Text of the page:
As is common with folk tunes, the notes move primarily by steps and the range is kept within easy reach for most voices. There aren’t any complicated leaps, or difficult-to-sing pitches. This makes the tune a perfect candidate for a hymn, because it frees the singers to focus on the text and sing praise to God, rather than concentrating on the music the whole time and trying to figure it out.

Finally, the line ends on a G. While it is still part of the tonic chord, because it isn’t the tonic note, but rather the middle note, it doesn’t give the same feeling of finality as an E-flat would. One can sense, then, that the idea is not quite over yet.

Naught be all else to me, save that Thou art.

Naught be all else to me, save that Thou art.

At the beginning of the second line, the theme of repetition reappears. See? I promised it would come back.

This time, rather than continuing the groups of two repeated notes like the first line, a single note (F) is repeated four times in a row. This almost monotonous recurrence supports the aforementioned qualities of constance and stability, which in turn complement the theme in the text of perseverance and the Lord’s steadfastness.

Immediately after the repetition, the melody climbs a little higher with each note until it reaches its peak in the second to last measure. Then it descends again just a little, before settling on the last note, a B-flat. You might have noticed that it is a little higher than the last note of the previous line. In that way, the second line builds on the first, like the second step of a staircase, leading us higher. It is also the dominant note of the song, which, if you’ve read any of my previous hymn analyses, you’ll know is just as important as the tonic, because it creates a “pull” or tension on the ears, so you want to hear the tonic again. You want resolution, just like you want it after conflict in a good story.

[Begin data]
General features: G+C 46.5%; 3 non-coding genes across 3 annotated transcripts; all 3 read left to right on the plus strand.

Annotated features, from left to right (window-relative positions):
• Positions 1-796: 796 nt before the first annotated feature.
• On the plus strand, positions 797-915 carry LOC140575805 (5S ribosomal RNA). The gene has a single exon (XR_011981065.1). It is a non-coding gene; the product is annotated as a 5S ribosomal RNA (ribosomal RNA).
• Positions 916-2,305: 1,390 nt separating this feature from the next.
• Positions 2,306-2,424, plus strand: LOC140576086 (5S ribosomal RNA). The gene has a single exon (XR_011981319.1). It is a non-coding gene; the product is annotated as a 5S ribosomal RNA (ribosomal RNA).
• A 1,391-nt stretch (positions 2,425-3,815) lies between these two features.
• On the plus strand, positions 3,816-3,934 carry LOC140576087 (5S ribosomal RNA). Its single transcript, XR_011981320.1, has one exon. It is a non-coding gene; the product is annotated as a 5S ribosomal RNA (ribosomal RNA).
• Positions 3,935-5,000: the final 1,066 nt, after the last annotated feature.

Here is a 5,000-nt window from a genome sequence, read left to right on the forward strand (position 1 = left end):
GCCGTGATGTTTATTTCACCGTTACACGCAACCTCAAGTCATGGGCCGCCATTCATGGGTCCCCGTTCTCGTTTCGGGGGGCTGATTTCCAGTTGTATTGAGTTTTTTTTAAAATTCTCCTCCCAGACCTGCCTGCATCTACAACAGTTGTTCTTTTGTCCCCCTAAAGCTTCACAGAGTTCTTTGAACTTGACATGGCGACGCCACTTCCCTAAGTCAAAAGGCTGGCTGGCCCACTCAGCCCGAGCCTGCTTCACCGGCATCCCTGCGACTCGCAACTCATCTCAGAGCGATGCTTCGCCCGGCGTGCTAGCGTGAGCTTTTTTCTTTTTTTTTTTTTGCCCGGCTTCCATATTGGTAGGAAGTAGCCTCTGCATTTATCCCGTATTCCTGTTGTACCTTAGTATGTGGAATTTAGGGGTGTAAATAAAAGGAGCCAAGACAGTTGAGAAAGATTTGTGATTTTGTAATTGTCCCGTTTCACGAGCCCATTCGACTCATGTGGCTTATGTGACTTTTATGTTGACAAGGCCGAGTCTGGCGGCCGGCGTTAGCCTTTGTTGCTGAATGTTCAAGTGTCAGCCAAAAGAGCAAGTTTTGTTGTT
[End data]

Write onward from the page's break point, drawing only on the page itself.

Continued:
But that resolution is denied to us in the next line, keeping us in suspense, like a cliff-hanger:

Thou my best thought ever day and by night.

Thou my best thought ever day and by night.

Instead, the next step in the staircase is added, and we climb even higher than before. The third line has almost no repetition (besides the first two notes), in stark contrast to the other lines. In addition to being the climax of the song, the third line serves as a strong support for the declaration of truth present in each verse (surprisingly well too, considering it wasn’t originally written for the text).

This line is the handhold we grasp on to. It is the end of the staircase, where, after the effort of climbing, we finally step out onto the top of a great tower and behold the splendor of the sky. It is the moment of fresh relief, that makes everything else worth the struggle.

Interestingly, this tune differs in one way from the common hymn formula. In most hymn melodies, the third line ends on the highest note of the entire song, making that the moment of peak climax. Instead, the third line here begins with the climax, flying high with praise and confidence; then it slowly drifts down into peaceful reassurance, upon the lowest note of the song.

At the beginning of the final line, the notes rise again, just for a moment, before they settle at last on the resolution we’ve been yearning for: the tonic, E-flat. And, just to make sure you get your fill of resolution, the tonic note is repeated three times in a row at the end, so there’s no mistaking it.